20 Pidgeon Hill Dr. #206 • Sterling, Va 20165
703-421-0893 • Jones4smiles.com

Food in My Braces – Oh NO! | Jones Orthodontics

LWMJanFeb2015-smallfinal_Page_17What can I eat and how do I Keep My Braces Clean?

Included in the orthodontic home care kit that we give every patient is a bilevel toothbrush, a travel toothbrush, a spiral brush, relief wax, a small mirror, floss, some floss threaders and a fluoride rinse. Along with this kit we give our patients an orthodontic diet chart that lists foods which may promote tooth decay when eaten by a person who is wearing braces. We also want to make sure that you schedule regular visits with your personal team of dental health professionals, your dentist, your dental hygienist and your orthodontist to keep your orthodontic treatment on track and to keep your hygiene at a level that keeps you from getting dental disease or tooth decay.

Dental disease (also known as tooth decay) is the destruction of tooth enamel along with the inflammation of the supporting tissues surrounding the teeth. It begins with a soft sticky film containing bacteria called plaque. This sticky film of bacteria lives in your mouth and thrives on foods such as sugars and starches. After eating, the plaque produces acids that destroy tooth enamel resulting in tooth decay. Over a longer period of time this same
bacteria causes gum disease or (periodontal disease).

After eating, the plaque becomes acidic and dissolves tooth enamel. In the early stages of tooth decay (white spot lesion) this can often be repressed with the help of fluoride toothpastes and topically applied fluoride rinses. However if enough enamel is lost, the tooth surface will break down forming a cavity otherwise known as tooth decay. Cavities can only be repaired by your dentist.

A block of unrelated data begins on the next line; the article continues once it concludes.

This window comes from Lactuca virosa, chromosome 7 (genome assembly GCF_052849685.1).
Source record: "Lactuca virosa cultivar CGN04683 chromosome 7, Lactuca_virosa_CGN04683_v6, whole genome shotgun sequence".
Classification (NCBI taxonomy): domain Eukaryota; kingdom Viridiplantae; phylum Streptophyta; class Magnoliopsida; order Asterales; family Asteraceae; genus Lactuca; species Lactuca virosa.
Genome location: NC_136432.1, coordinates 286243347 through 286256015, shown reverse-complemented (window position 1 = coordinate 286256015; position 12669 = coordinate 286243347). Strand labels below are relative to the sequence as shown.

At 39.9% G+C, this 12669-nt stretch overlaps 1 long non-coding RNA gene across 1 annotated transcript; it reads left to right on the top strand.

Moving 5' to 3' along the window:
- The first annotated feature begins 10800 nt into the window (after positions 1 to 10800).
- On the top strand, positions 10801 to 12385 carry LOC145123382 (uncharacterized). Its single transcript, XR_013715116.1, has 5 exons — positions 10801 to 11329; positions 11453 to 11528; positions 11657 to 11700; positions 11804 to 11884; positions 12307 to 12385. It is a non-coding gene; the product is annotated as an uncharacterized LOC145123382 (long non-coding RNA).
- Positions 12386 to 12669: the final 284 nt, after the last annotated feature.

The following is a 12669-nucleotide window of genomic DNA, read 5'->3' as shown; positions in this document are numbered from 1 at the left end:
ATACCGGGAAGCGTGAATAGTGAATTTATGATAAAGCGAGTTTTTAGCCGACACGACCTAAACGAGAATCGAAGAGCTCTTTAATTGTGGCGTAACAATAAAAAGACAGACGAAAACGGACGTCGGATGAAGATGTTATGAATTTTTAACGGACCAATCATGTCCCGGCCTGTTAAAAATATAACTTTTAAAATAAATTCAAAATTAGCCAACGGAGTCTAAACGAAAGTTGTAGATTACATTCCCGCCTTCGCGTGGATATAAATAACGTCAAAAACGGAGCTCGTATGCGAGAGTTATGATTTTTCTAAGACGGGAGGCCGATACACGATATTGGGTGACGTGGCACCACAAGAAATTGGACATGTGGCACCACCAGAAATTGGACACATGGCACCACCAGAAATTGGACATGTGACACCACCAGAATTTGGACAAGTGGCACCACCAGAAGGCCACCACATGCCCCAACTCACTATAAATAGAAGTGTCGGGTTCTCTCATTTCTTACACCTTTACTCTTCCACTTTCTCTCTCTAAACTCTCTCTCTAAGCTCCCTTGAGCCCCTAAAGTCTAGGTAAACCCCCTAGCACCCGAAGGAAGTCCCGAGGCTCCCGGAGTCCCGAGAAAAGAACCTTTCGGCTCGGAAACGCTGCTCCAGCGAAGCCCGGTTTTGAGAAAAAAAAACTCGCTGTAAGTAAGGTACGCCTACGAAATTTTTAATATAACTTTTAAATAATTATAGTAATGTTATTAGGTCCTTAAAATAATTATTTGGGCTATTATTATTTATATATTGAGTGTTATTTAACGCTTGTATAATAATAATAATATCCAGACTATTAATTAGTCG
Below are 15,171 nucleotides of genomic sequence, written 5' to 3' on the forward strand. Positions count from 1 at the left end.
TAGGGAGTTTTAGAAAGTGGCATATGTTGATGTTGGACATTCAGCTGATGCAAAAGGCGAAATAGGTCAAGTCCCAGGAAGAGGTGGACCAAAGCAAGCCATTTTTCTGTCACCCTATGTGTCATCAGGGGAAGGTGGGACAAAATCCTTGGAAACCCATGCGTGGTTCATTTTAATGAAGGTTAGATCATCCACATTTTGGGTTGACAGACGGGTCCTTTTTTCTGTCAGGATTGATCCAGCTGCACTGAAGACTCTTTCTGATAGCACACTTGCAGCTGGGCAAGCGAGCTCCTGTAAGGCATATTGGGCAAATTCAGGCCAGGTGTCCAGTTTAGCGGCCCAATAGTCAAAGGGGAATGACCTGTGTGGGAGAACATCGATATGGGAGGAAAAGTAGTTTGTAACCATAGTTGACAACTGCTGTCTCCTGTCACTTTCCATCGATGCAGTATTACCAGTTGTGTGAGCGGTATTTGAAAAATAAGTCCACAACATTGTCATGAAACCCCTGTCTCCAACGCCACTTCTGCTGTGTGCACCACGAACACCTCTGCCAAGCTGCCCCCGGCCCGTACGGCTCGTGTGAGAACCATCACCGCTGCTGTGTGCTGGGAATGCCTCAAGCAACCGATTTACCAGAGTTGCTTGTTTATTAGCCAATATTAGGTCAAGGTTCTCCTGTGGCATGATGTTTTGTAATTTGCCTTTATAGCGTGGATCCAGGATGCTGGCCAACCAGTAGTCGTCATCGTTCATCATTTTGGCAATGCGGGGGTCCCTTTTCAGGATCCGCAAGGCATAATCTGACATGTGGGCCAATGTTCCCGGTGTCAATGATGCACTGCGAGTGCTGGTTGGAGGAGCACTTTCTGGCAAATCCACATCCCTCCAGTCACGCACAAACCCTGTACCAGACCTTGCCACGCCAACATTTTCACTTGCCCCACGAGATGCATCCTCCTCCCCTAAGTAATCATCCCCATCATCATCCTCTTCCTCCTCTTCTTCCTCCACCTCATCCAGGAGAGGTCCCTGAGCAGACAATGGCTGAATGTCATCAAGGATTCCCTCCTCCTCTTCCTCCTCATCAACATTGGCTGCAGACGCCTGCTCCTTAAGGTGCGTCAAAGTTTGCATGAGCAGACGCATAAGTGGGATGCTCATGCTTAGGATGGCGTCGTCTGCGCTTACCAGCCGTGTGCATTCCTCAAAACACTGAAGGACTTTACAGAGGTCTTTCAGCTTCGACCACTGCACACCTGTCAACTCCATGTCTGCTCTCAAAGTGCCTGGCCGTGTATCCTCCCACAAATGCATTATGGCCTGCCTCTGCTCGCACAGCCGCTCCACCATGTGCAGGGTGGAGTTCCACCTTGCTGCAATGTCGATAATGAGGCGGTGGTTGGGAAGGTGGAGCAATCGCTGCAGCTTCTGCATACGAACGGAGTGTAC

Periodontal disease is the infection of the surrounding tissues of the teeth: Periodontal disease is caused by plaque, the sticky film of bacteria that constantly forms on your teeth. This bacteria creates toxins that damage gum tissues by causing them to become inflamed and bleed. If the plaque is not removed it can harden and become calculus (tartar).

To keep your teeth and gums healthy, we recommend that our patients follow the suggestions on the diet chart and schedule a visit to their dentist once every three months for a prophylaxis (teeth cleaning). February is Dental Health Month. During this month I will be out in the community doing (free) dental exams in some of our local elementary schools.

If you or your family have not been to the dentist lately, it would be a good month to schedule an appointment.

Remember , take your child to the dentist at 3 years of age and to the orthodontist at 7 years of age.

By John H. Jones III DDS
Jones Orthodontics
703-421-0893
Jones4smiles.com

TMJ – More Than a Pain in the Jaw | Dr. John H. Jones III DDS

LWMNovDec2014small_Page_19If you have chronic headaches and the doctors say it’s all in your head—it may be in your jaw. Temporomandibular joint syndrome (TMJ) is often overlooked in current diagnoses, yet it may be the cause of your pain symptoms.

TMJ takes its name from the temporomandibular joint, which holds the lower jaw in place. When the teeth are out of alignment with each other and with the jaw joints, the result is bite disharmony, muscle spasms and a wide range of seemingly unrelated very painful symptoms.

The predisposition to TMJ can remain inactive for years until triggered by trauma to the jaw or back, poor nutrition, or even simple stress. The resulting pain, ranging from indescribable headaches along with neck and back stiffness to vertigo, tinnitus, and numbness in the extremities, sends sufferers on an often fruitless search for diagnosis and treatment. The result of this search is often depression, as sufferers become resigned to a life of pain and dependence on potent and addictive painkillers.

Temporomandibular joint dysfunction syndrome (TMJ) is the name given to a group of symptoms, some skeletal and some dentally based. Many of these same symptoms are related to muscle spasms. The muscles involved in the spasms are those which control the movement of the lower jaw. We walk on two legs instead of four, consequently these muscles also balance the head, neck and shoulders.